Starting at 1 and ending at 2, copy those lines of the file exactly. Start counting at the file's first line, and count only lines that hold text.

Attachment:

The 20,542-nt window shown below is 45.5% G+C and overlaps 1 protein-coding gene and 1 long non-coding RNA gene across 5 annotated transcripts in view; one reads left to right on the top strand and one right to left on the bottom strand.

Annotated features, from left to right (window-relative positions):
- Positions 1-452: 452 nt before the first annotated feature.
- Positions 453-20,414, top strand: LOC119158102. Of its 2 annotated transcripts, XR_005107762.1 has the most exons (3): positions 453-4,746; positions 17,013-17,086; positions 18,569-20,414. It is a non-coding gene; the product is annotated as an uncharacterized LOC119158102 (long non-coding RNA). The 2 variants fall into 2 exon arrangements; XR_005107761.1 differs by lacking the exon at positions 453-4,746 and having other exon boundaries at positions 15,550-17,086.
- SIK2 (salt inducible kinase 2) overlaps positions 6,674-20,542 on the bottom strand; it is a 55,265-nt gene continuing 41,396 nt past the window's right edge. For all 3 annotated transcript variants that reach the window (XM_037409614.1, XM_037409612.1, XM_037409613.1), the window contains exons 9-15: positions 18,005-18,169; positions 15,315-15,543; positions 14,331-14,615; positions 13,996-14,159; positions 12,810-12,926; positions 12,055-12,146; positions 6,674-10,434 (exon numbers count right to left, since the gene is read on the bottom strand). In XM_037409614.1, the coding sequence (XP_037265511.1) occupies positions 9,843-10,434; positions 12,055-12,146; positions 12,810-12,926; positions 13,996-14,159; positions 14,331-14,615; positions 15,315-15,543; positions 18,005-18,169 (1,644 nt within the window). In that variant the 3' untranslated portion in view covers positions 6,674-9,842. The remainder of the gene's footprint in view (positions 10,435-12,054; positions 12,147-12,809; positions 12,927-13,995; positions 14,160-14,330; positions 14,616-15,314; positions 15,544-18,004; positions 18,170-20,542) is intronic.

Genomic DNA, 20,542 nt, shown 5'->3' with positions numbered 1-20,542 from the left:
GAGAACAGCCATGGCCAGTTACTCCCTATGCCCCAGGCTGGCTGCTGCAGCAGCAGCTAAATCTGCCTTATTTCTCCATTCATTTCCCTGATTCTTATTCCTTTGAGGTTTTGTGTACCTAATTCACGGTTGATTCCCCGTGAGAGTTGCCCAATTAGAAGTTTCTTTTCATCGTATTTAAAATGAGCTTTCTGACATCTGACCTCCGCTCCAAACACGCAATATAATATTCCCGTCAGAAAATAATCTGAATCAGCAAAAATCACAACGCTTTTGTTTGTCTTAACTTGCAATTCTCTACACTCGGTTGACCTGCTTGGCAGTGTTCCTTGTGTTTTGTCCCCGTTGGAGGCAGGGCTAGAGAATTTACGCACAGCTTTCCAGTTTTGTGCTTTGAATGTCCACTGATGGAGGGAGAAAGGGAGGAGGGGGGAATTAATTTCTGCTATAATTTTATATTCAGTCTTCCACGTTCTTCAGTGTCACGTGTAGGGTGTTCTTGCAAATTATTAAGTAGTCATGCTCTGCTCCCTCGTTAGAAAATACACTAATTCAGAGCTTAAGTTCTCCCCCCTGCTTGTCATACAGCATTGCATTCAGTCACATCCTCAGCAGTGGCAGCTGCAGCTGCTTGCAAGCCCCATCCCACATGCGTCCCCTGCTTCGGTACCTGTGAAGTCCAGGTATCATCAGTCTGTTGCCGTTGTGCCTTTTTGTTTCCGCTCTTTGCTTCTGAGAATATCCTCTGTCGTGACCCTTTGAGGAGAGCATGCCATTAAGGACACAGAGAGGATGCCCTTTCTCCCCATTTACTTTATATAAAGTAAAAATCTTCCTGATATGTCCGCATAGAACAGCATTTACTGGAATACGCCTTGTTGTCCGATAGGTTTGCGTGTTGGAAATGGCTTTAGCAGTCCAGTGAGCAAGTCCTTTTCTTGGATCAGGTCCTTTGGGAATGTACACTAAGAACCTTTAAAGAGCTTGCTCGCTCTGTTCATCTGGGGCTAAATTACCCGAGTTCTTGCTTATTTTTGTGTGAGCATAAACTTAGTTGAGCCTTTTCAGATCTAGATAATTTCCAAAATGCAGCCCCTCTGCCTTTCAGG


The 20,542-nt window shown below is 45.5% G+C and overlaps 1 protein-coding gene and 1 long non-coding RNA gene across 5 annotated transcripts in view; one reads left to right on the top strand and one right to left on the bottom strand.

Annotated features, from left to right (window-relative positions):